"I thought we played well," DeBrincat said. "Can definitely be better. Made a few plays, probably could have scored a few more times. There's always room for improvement."

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Drake Caggiula looks back on how he could've played with Alex DeBrincat, Dylan Strome in OHL

Drake Caggiula looks back on how he could've played with Alex DeBrincat, Dylan Strome in OHL

Drake Caggiula had a successful college hockey career. He compiled 127 points (62 goals, 65 assists) in 162 career games across four seasons at North Dakota, and served as an alternate captain during his senior year.

But before committing to college, Caggiula was being recruited by the Erie Otters of the OHL and there could've been a moment where he played with Connor McDavid and current teammates Alex DeBrincat and Dylan Strome all at the same time.

“I remember telling Sherry Bassin, the GM of Erie, how I was going to go to college," Caggiula said in an interview with NBC Sports Chicago. "He kept reiterating that, 'at 16 years old, we’re not going to be that great. But at 17, we’re going to be a little bit better, but not great. But at 18 and 19, those are going to be your big years and we’re going to have a really good team and we’re going to surround you with good players.’ I mean, that’s two years in the future so it’s hard to really see that.

"Looking back at it now, the players that I could have played with, they had some pretty talented players go through Erie. Even Dylan Larkin was an Erie draft pick and ended up going to Michigan. It could have been a pretty talented team there so it’s kind of funny to see how it all works out. We’re all here today coming from different paths so it’s pretty cool.”

Any chirps from the guys about his decision now?

“Yeah, Connor [McDavid] used to make fun of me all the time, you know? ‘Oh, we would have won the Memorial Cup if you would have joined the team!’ and all that sort of stuff," Caggiula joked. "We talk about it a little bit just here and there saying, ‘what a team we could have had and imagine who we would have been playing with and now we’re all here together. What if we all would have started in Erie together and now we’re here together?’ It just would have been a pretty cool story. It’s obviously something that we can’t control but it’s definitely something that you can look back at and laugh at.”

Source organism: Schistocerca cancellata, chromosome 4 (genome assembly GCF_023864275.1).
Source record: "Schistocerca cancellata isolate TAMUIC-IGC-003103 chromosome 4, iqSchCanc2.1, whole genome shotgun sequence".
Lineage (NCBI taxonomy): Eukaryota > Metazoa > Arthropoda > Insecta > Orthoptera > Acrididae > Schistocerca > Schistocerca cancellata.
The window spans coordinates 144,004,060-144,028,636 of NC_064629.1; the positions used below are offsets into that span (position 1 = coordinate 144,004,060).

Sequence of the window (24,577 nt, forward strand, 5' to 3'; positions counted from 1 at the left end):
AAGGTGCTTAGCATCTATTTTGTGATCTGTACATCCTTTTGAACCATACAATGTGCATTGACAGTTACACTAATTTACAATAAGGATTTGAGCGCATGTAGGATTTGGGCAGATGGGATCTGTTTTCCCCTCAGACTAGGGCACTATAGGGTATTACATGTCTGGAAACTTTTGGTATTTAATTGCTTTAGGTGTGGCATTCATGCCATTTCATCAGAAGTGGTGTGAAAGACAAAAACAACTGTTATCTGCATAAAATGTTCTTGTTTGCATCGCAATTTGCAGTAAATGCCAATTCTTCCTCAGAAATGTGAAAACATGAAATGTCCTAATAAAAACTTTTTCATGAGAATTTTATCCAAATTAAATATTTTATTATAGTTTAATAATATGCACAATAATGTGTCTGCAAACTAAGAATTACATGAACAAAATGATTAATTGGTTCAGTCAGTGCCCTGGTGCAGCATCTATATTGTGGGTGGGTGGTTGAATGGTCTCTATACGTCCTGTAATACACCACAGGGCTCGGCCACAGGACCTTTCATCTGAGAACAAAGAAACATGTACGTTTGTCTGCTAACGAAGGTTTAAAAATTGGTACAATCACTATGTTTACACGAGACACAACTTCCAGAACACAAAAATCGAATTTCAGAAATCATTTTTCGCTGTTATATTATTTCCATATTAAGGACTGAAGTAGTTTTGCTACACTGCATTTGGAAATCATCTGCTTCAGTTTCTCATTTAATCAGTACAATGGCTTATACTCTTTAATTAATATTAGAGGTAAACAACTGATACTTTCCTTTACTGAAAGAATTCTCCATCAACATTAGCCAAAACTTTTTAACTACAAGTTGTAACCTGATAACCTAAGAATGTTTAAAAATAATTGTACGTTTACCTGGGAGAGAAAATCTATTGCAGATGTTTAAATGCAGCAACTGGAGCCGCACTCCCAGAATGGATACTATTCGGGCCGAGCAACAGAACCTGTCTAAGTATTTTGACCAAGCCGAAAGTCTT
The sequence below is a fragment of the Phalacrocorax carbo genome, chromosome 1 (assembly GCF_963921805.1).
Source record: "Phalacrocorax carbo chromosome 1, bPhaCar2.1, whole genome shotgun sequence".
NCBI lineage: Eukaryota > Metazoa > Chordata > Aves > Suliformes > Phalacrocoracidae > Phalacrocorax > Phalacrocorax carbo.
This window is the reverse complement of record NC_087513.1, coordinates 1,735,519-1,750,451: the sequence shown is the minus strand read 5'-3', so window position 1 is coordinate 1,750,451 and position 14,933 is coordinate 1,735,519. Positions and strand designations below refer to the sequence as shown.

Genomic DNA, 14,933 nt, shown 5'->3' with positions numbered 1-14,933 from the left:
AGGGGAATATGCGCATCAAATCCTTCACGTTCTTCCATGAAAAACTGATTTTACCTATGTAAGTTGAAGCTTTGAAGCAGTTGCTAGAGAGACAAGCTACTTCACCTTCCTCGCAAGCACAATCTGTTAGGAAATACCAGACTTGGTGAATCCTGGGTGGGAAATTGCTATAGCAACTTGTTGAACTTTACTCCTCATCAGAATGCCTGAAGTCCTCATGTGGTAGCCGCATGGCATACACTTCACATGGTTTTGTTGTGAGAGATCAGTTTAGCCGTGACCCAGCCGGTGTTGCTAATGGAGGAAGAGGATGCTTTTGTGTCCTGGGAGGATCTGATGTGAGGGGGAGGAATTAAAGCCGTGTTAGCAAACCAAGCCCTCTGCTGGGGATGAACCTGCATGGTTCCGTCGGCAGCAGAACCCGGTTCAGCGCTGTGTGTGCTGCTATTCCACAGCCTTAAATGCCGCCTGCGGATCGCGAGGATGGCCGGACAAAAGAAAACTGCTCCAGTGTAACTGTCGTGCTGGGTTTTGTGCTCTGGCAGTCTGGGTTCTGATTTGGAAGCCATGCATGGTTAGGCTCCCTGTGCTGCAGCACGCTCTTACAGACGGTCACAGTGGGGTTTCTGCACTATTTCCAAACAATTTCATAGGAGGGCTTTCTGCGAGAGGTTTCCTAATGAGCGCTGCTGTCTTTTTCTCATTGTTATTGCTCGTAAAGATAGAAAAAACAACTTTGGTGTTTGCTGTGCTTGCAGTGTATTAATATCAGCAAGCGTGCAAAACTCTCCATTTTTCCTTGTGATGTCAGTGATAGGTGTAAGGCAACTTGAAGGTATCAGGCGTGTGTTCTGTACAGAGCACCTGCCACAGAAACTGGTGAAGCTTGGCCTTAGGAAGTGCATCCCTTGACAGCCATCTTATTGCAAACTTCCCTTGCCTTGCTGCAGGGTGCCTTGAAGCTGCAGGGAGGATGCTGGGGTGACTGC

Check out the interview in the video above.

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Calvin de Haan on what it will be like to play for former teammate Jeremy Colliton

Calvin de Haan on what it will be like to play for former teammate Jeremy Colliton

When Jeremy Colliton was hired as the Blackhawks head coach in November of 2018, he immediately became the youngest NHL bench boss at age 33. In fact, he was even younger than some of the guys he was coaching (Corey Crawford, Duncan Keith and Brent Seabrook, to name a few).

It was a weird dynamic at first, but quickly normalized once the locker room realized how bright of a hockey mind Colliton had/has.

Calvin de Haan offers a unique perspective. After being acquired by the Blackhawks in the summer, an interesting storyline was brought to light. He and Colliton actually played together during the 2011-12 season with the New York Islanders organization, where Colliton served as the captain of the AHL's Bridgeport Sound Tigers.

While he may not have expected it to come this quickly, de Haan isn't surprised to see Colliton behind an NHL bench at such a young age.

"Looking back on it now, you realize that he has the qualities to be a successful coach," de Haan said in an interview with NBC Sports Chicago. "Smart guy, very methodical I don't envision him being a yeller or a screamer but he was a guy who always kind of spoke and everyone kind of listened. I'm assuming it's going to translate to his coaching style and just judging by his personality you can see why he's climbed the ranks pretty quick. I'm really excited to play for him."

Check out the interview in the video above.